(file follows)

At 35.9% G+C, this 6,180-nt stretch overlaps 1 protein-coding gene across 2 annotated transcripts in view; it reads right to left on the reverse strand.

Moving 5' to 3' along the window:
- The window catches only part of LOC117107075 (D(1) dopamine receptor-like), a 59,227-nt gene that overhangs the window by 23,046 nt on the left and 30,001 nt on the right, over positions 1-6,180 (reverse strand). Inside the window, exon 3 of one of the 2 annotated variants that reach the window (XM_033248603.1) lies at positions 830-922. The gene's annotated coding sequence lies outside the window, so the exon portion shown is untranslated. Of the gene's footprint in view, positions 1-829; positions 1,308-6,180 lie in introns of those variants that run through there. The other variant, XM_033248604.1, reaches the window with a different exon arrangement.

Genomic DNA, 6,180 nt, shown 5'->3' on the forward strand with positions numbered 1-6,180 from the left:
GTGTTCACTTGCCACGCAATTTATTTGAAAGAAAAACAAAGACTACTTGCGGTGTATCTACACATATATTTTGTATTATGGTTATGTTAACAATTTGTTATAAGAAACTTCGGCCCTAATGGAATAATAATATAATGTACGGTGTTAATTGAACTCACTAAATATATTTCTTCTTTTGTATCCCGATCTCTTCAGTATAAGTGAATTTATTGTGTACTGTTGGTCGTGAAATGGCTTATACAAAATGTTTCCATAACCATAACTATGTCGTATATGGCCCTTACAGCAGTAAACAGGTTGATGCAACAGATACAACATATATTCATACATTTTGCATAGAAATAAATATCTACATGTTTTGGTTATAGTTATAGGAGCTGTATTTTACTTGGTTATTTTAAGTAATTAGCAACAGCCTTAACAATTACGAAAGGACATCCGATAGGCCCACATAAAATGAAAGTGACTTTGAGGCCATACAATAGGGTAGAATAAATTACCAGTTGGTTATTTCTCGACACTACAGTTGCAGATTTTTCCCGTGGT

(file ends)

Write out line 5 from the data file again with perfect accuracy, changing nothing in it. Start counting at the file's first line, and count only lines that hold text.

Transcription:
GTGTTCACTTGCCACGCAATTTATTTGAAAGAAAAACAAAGACTACTTGCGGTGTATCTACACATATATTTTGTATTATGGTTATGTTAACAATTTGTTATAAGAAACTTCGGCCCTAATGGAATAATAATATAATGTACGGTGTTAATTGAACTCACTAAATATATTTCTTCTTTTGTATCCCGATCTCTTCAGTATAAGTGAATTTATTGTGTACTGTTGGTCGTGAAATGGCTTATACAAAATGTTTCCATAACCATAACTATGTCGTATATGGCCCTTACAGCAGTAAACAGGTTGATGCAACAGATACAACATATATTCATACATTTTGCATAGAAATAAATATCTACATGTTTTGGTTATAGTTATAGGAGCTGTATTTTACTTGGTTATTTTAAGTAATTAGCAACAGCCTTAACAATTACGAAAGGACATCCGATAGGCCCACATAAAATGAAAGTGACTTTGAGGCCATACAATAGGGTAGAATAAATTACCAGTTGGTTATTTCTCGACACTACAGTTGCAGATTTTTCCCGTGGT